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Prepare for the Upgrade to Windows 11

The upgrade is inevitable, but you have time, and you have options.

  • Windows 10 is going EOL in 2025.That is closer than you think.
  • Many of your endpoints are not eligible for the Windows 11 upgrade. You can’t afford to replace all your endpoints this year. How do you manage this Microsoft initiated catastrophe?
  • You want to stay close to the leading edge of technology and services, but how do you do that while keeping your spending in check and within budget?

Our Advice

Critical Insight

Windows 11 is a step forward in security, which is one of the primary reasons for the release of the new operating system. Windows 11 comes with a list of hardware requirements that enable the use of tools and features that, when combined, will reduce malware infections.

Impact and Result

Windows 11 hardware requirements will result in devices that are not eligible for the upgrade. Companies will be left to spend money on replacement devices. Following the Info-Tech guidance will help clients properly budget for hardware replacements before Windows 10 is no longer supported by Microsoft. Eligible devices can be upgraded, but Info-Tech guidance can help clients properly plan the upgrade using the upgrade ring approach.


Prepare for the Upgrade to Windows 11 Research & Tools

1. Prepare for the Upgrade to Windows 11 Deck – A look into some of the pros and cons of Microsoft’s latest desktop operating system, along with guidance on moving forward with this inevitable upgrade.

Discover the reason for the release of Windows 11, what you require to be eligible for the upgrade, what features were added or updated, and what features were removed. Our guidance will assist you with a planned and controlled rollout of the Windows 11 upgrade. We also provide guidance on how to approach a device refresh plan if some devices are not eligible for Windows 11. The upgrade is inevitable, but you have time, and you have options.

2. What Are My Options If My Devices Cannot Upgrade to Windows 11? – Build a Windows 11 Device Replacement budget with our Hardware Asset Management Budgeting Tool.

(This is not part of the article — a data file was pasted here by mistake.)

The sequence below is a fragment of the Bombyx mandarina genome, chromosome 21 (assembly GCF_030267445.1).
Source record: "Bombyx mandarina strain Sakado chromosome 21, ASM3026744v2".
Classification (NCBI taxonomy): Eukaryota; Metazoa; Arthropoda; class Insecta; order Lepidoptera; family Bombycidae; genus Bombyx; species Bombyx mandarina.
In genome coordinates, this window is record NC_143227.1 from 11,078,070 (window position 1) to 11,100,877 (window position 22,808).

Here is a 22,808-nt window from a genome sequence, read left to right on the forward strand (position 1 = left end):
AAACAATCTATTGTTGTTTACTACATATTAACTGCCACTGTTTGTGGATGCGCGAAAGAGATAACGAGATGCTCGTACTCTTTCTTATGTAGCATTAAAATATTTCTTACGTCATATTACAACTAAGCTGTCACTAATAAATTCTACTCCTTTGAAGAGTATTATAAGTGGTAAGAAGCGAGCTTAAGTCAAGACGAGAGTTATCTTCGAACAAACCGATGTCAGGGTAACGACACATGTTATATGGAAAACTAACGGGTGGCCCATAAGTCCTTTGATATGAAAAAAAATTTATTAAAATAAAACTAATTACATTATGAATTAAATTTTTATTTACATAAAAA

This tool will help you budget for a hardware asset refresh and to adjust the budget as necessary to accommodate any unexpected changes. The tool can easily be modified to assist in developing and justifying the budget for hardware assets for a Windows 11 project. Follow the instructions on each tab and feel free to play with the HAM budgeting tool to fit your needs.


Prepare for the Upgrade to Windows 11

The upgrade is inevitable, but you have time, and you have options.

Analyst Perspective

Upgrading to Windows 11 is easy, and while it should be properly investigated and planned, it should absolutely be an activity you undertake.

“You hear that Mr. Anderson? That is the sound of inevitability.” ("The Matrix Quotes" )

The fictitious Agent Smith uttered those words to Keanu Reeves’ character, Neo, in The Matrix in 1999, and while Agent Smith was using them in a very sinister and figurative context, the words could just as easily be applied to the concept of upgrading to the Windows 11 operating system from Microsoft in 2022.

There have been two common, recurring themes in the media since late 2019. One is the global pandemic and the other is cyber-related crime. Microsoft is not in a position to make an impact on a novel coronavirus, but it does have the global market reach to influence end-user technology and it appears that it has done just that. Windows 11 is a step forward in endpoint security and functionality. It also solidifies the foundation for future innovations in end-user operating systems and how they are delivered. Windows-as-a-Service (WAAS) is the way forward for Microsoft. Windows 10 is living on borrowed time, with a defined end of support date of October 14, 2025. Upgrading to Windows 11 is easy, and while it should be properly investigated and planned, it should absolutely be an activity you undertake.

It is inevitable!

P.J. Ryan

Research Director, Infrastructure & Operations

Info-Tech Research Group

Executive Summary

Your Challenge

  • Windows 10 is going EOL in 2025. That is closer than you think.
  • Many of your endpoints are not eligible for the Windows 11 upgrade. You can’t afford to replace all your endpoints this year. How do you manage this Microsoft-initiated catastrophe?
  • You want to stay close to the leading edge of technology and services, but how do you do that while keeping your spending in check and within budget?

Common Obstacles

  • The difference between Windows 10 and Windows 11 is not clear. Windows 11 looks like Windows 10 with some minor changes, mostly cosmetic. Many online users don’t see the need. Why upgrade? What are the benefits?
  • The cost of upgrading devices just to be eligible for Windows 11 is high.
  • Your end users don’t like change. This is not going to go over well!

Info-Tech's Approach

  • Spend wisely. Space out your endpoint replacements and upgrades over several years. You do not have to upgrade everything right away.
  • Be patient. Windows 11 contained some bugs when it was initially released. Microsoft fixed most of the issues through monthly quality updates, but you should ensure that you are comfortable with the current level of functionality before you upgrade.